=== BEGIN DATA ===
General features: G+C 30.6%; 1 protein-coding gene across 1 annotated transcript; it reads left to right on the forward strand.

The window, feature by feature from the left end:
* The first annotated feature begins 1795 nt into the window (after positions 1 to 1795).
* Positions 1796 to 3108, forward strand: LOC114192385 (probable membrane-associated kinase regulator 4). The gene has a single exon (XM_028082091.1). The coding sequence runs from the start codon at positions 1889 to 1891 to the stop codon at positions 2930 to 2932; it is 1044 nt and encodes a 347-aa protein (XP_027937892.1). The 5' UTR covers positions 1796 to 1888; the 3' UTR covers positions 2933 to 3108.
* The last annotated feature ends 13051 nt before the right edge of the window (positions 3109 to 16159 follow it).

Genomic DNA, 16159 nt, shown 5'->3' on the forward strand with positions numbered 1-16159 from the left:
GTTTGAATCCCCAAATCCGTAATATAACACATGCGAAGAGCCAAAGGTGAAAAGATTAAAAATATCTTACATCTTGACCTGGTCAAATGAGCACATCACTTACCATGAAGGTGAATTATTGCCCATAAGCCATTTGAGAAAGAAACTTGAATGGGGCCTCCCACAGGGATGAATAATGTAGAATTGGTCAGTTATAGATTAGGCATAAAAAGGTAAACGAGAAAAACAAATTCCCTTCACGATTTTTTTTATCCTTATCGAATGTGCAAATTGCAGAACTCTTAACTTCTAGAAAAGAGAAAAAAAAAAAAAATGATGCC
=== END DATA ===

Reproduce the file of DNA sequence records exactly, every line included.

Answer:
General features: G+C 30.6%; 1 protein-coding gene across 1 annotated transcript; it reads left to right on the forward strand.

The window, feature by feature from the left end:
* The first annotated feature begins 1795 nt into the window (after positions 1 to 1795).
* Positions 1796 to 3108, forward strand: LOC114192385 (probable membrane-associated kinase regulator 4). The gene has a single exon (XM_028082091.1). The coding sequence runs from the start codon at positions 1889 to 1891 to the stop codon at positions 2930 to 2932; it is 1044 nt and encodes a 347-aa protein (XP_027937892.1). The 5' UTR covers positions 1796 to 1888; the 3' UTR covers positions 2933 to 3108.
* The last annotated feature ends 13051 nt before the right edge of the window (positions 3109 to 16159 follow it).

Genomic DNA, 16159 nt, shown 5'->3' on the forward strand with positions numbered 1-16159 from the left:
GTTTGAATCCCCAAATCCGTAATATAACACATGCGAAGAGCCAAAGGTGAAAAGATTAAAAATATCTTACATCTTGACCTGGTCAAATGAGCACATCACTTACCATGAAGGTGAATTATTGCCCATAAGCCATTTGAGAAAGAAACTTGAATGGGGCCTCCCACAGGGATGAATAATGTAGAATTGGTCAGTTATAGATTAGGCATAAAAAGGTAAACGAGAAAAACAAATTCCCTTCACGATTTTTTTTATCCTTATCGAATGTGCAAATTGCAGAACTCTTAACTTCTAGAAAAGAGAAAAAAAAAAAAAATGATGCC